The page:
Tuesday, February 21, 2012

Muslim Aniconism

Frequenting many different atheist and secular sites it's hard not to spot someone in a predominantly Muslim country condemning someone for disrespecting Mohammed or producing images of him. This is interesting to me because taken at a particular level of the Islamic faith this acts against the faith.

I'll start with imagery - there is no prohibition of depicting Mohammed within the Qur'an. There does seem however to be a prohibition of idolatry (21:52-54). However if taken with the passage in 5:90 it could be read to be a prohibition on worshipping anyone or thing other than Allah. That is a difference between worshipping to Allah at stones and worshipping stones themselves.

But even if we accept idolatry as a prohibition, and given the Abrahamic routes that's certainly acceptable, that's a prohibition of worshipping 'graven images' rather than the creation of such. The ire aimed at depictions of Mohammed stems from the Hadith.

Now this is where things get interesting to me. Now without getting into two much detail the Hadith may be compared to the Christian gospels in that they relate the doings and sayings of Mohammed. For Christians the gospels are important because Jesus was the son of God (or God himself  if one wants to get into deeper theological waters) but Mohammed wasn't. To Muslims he was the Prophet. So why am I making the distinction?

According to the Islamic faith the Qur'an is the Word of Allah dictated to Mohammed by the angel Jibril (Gabriel) therefore faith-wise saying that Mohammed wrote the Qur'an would be as correct as stating that Mohammed's pen wrote it.

Therefore the Hadith is simply how Mohammed himself interpreted the Qur'an and while that may hold significant sway is not in itself the Word of Allah and to treat it as may in fact be considered idolatrous.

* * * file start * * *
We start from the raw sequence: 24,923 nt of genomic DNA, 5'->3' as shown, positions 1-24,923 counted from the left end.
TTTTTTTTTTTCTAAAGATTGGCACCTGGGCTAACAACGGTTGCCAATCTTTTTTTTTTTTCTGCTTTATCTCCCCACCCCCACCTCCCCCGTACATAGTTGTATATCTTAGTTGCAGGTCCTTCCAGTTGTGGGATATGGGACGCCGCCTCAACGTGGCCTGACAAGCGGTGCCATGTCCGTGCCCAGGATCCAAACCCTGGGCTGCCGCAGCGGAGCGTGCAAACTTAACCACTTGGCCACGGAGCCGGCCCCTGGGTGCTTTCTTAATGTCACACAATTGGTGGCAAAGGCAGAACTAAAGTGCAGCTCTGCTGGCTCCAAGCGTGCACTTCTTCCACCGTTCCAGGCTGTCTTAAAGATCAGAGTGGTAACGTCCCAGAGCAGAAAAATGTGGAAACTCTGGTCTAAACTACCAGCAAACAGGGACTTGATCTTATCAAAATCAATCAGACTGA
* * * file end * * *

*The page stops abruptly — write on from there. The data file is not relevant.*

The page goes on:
This connects with accusations of disrespect to Mohammed. Now while Muslims may be offended by disrespect to the Qur'an itself; if you hold to the faith that it was dictated by an angel from God then showing disrespect to Mohammed (or even to the Hadith) is not disrespect to the Qur'an and holding both of these in the same regard as the actual Word of Allah may once again be determined as idolatrous.

However let us consider the Hadith as if not being the actual Word of Allah, but perhaps the Way of Allah what does that say about imagery? Well it's quite clear and almost consistent- pictures of animate objects (note not living objects as this would include trees; which are fine) will result in punishment by Allah.

So that's not a prohibition per se of pictures; but is instead a promise of punishment for creating them. Likewise it's a punishment from and by Allah and not the people. As such choosing to take on the punishment of the painters of such for oneself is to usurp the position of Allah.

In the same manner there is no prohibition on a Muslim owning or displaying such; the Hadith states that angels will not enter a place where such exists. This means that Muslims should not have such; and in theory should not enter any place that has such in order to remain 'in contact' with angels; but there is no punishment for such from Allah and as such should be none from his people either.

But why did I say that it was only relatively consistent? Well because it seems Mohammed had no problem with pictures of Mary or Jesus or other religious figures provided they were depicted correctly i.e. not performing actions they would not have done. In this instance Mohammed is unlikely to have had any problems with images of himself provided they were of him doing things he would have done. If they were otherwise (say a 'scandalous' cartoon) he would have then torn down or simply refused to visit any site that displayed them as stated in the Hadith. He did not punish those who created them; he did not punish those who displayed them.

To summarise - it is not up to the people to punish the creators of such imagery; such is reserved for Allah. Disrespect to Mohammed is not disrespect to God and to treat it as such is blasphemous.

Not that this will make a blind bit of difference; but at least when you next see or hear some report about a group wanting to stone; burn or otherwise kill someone for performing either of these two actions you can contradict anyone who says they're doing it because of their faith.